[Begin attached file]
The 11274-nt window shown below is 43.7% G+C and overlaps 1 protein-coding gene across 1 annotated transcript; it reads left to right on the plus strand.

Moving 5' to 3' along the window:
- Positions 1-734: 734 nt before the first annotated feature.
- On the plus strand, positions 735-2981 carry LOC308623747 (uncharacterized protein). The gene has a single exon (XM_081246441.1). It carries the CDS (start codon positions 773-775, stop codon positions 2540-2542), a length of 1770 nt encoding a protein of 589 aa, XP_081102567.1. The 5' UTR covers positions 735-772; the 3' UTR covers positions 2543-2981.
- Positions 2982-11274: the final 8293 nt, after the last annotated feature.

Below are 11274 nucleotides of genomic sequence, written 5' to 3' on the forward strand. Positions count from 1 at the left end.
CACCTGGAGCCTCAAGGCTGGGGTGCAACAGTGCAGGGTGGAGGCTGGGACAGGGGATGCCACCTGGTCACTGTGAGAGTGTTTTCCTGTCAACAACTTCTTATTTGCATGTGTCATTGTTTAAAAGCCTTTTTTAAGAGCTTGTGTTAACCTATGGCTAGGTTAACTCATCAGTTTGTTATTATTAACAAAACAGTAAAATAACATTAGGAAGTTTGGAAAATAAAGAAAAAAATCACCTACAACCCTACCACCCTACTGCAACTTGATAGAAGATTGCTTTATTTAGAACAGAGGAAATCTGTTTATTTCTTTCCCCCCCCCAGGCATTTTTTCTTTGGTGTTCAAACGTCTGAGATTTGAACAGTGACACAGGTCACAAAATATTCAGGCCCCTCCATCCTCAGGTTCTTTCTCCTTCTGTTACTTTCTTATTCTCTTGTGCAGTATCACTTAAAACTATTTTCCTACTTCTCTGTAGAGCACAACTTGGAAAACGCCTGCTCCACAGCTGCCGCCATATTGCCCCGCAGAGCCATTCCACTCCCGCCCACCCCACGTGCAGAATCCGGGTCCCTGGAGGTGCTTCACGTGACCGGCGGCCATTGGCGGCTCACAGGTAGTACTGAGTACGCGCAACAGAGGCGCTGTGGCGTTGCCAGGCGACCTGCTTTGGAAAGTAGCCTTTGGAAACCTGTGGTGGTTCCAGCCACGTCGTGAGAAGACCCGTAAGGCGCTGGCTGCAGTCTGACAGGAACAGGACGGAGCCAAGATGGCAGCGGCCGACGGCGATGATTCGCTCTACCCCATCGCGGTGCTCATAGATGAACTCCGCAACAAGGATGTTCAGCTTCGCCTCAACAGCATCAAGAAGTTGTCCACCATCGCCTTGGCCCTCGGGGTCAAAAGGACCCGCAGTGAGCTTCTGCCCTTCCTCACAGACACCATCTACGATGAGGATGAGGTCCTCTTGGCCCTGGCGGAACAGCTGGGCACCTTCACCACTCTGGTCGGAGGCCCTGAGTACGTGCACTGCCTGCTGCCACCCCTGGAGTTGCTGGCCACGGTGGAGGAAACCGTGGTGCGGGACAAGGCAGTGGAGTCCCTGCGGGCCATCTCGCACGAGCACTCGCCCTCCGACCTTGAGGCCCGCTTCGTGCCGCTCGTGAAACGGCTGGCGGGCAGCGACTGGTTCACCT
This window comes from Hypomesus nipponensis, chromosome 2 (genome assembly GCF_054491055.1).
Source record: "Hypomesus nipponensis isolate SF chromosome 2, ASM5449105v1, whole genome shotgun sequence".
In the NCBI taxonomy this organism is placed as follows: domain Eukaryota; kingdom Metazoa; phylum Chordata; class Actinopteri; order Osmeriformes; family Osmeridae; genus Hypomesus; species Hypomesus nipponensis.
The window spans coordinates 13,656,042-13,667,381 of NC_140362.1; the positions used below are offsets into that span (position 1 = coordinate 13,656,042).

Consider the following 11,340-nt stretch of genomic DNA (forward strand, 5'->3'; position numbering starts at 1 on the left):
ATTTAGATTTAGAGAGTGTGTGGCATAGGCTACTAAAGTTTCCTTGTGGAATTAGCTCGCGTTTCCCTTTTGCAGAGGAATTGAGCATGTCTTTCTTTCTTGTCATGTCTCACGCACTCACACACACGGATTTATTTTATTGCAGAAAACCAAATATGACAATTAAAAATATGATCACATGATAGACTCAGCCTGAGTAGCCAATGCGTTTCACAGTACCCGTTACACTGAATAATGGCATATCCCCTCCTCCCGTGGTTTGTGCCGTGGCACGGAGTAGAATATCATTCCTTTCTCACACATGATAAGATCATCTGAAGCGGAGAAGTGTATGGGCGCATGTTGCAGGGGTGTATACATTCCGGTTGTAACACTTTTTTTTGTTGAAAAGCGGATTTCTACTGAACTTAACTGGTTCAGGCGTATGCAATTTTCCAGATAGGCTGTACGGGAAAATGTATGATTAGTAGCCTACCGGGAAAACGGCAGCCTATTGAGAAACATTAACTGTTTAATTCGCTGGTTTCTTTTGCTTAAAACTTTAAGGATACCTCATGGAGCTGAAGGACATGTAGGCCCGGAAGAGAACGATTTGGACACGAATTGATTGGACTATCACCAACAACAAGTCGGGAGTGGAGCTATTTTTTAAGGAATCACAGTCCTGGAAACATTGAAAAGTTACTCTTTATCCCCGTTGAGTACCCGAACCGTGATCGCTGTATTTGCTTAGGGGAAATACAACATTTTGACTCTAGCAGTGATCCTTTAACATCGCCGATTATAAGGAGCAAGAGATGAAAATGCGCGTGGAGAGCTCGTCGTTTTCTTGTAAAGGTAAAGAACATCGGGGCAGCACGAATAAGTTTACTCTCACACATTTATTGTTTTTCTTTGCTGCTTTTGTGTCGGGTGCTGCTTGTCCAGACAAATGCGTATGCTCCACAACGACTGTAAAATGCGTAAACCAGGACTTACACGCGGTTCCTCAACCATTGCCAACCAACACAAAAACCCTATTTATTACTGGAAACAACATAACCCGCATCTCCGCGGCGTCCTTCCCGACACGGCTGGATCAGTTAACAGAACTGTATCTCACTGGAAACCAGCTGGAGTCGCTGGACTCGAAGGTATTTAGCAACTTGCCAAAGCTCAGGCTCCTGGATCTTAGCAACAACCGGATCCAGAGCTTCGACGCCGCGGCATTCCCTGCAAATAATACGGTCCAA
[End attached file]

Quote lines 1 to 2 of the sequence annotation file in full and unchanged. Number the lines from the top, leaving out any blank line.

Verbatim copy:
The 11274-nt window shown below is 43.7% G+C and overlaps 1 protein-coding gene across 1 annotated transcript; it reads left to right on the plus strand.

Moving 5' to 3' along the window: